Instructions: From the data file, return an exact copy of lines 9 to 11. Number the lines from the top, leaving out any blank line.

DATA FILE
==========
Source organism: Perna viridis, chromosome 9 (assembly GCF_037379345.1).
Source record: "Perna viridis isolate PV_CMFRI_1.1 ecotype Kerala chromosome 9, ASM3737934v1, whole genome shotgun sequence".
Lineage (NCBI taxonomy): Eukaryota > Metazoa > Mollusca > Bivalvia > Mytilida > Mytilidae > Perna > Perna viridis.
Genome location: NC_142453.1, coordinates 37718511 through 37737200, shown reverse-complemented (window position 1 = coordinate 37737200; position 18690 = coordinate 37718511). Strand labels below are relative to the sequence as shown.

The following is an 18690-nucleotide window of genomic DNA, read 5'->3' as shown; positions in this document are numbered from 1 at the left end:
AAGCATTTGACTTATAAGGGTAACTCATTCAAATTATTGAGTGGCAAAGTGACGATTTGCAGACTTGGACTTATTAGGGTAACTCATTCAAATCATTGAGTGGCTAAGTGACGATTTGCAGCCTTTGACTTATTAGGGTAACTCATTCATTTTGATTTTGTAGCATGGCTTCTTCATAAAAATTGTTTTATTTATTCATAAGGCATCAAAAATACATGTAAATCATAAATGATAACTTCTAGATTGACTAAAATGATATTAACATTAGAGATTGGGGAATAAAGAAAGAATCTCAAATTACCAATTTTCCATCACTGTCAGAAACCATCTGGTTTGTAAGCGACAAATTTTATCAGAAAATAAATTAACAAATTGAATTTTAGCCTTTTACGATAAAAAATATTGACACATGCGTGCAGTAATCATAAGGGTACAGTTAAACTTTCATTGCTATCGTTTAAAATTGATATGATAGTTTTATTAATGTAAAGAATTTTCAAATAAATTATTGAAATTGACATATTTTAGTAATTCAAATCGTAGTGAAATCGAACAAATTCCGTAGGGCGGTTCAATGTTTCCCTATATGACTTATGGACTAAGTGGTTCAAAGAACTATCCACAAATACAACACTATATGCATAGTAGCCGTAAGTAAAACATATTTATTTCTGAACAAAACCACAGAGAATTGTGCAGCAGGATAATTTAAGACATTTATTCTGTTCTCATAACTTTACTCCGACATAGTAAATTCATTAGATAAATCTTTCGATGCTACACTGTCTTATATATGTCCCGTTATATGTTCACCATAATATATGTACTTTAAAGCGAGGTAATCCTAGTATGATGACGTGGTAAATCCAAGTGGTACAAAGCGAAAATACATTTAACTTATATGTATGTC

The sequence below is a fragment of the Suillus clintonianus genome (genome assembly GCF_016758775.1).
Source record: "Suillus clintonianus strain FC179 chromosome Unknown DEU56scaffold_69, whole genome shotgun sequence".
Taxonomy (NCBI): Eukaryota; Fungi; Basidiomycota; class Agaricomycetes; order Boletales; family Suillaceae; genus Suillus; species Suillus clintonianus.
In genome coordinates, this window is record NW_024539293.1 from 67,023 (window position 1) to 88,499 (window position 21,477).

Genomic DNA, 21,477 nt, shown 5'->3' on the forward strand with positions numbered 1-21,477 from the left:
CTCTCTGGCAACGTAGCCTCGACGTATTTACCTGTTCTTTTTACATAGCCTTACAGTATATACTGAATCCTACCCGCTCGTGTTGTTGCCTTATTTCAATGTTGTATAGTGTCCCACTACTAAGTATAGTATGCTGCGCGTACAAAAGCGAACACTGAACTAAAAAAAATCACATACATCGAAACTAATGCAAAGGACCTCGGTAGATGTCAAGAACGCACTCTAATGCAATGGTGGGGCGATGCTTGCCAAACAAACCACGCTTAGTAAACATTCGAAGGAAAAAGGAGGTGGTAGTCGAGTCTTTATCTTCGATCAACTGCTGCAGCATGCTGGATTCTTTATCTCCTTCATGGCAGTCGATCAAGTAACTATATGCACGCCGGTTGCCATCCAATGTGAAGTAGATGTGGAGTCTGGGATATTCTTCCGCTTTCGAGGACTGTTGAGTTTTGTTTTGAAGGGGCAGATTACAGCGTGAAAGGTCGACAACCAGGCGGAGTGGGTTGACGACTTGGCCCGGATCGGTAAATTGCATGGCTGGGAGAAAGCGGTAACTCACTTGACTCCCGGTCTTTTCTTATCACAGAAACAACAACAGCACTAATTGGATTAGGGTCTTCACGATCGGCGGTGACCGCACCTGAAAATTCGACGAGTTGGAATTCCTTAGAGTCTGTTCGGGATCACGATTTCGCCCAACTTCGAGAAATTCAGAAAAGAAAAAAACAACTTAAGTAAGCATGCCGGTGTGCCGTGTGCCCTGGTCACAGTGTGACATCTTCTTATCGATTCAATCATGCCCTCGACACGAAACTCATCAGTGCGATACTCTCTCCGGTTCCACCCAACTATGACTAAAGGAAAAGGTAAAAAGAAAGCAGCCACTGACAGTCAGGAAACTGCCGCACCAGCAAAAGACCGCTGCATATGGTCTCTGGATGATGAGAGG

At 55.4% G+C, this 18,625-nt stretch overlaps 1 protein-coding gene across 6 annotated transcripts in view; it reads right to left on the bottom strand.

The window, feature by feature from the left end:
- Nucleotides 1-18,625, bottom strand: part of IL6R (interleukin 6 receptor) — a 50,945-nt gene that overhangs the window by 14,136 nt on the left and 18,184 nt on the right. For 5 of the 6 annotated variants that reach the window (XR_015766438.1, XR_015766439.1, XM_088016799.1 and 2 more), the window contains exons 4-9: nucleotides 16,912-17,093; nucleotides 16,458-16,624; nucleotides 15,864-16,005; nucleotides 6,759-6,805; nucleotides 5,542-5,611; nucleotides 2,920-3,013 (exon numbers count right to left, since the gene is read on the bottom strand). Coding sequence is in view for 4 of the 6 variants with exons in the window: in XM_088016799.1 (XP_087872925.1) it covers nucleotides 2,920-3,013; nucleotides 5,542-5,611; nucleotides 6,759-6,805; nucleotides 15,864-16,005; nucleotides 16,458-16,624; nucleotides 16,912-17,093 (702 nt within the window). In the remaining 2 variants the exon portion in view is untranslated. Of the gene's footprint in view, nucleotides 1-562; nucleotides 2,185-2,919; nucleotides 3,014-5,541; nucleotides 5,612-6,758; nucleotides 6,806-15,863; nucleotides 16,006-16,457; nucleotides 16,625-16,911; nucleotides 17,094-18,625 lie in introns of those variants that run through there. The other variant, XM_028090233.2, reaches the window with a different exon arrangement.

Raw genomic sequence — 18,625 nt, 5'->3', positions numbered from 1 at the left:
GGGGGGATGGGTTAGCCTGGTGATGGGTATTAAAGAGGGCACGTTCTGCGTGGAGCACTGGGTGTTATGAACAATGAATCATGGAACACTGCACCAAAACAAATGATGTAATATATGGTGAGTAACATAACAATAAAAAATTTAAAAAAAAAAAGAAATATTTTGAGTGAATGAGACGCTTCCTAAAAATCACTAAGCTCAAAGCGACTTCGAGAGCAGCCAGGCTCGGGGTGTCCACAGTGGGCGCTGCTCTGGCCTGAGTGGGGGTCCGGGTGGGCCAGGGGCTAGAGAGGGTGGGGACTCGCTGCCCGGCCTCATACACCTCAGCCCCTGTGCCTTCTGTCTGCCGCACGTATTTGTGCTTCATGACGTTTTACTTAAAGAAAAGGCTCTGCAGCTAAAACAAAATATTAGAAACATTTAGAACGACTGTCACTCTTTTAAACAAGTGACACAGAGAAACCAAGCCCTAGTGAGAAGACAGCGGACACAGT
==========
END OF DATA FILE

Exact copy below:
Taxonomy (NCBI): Eukaryota; Fungi; Basidiomycota; class Agaricomycetes; order Boletales; family Suillaceae; genus Suillus; species Suillus clintonianus.
In genome coordinates, this window is record NW_024539293.1 from 67,023 (window position 1) to 88,499 (window position 21,477).

Genomic DNA, 21,477 nt, shown 5'->3' on the forward strand with positions numbered 1-21,477 from the left: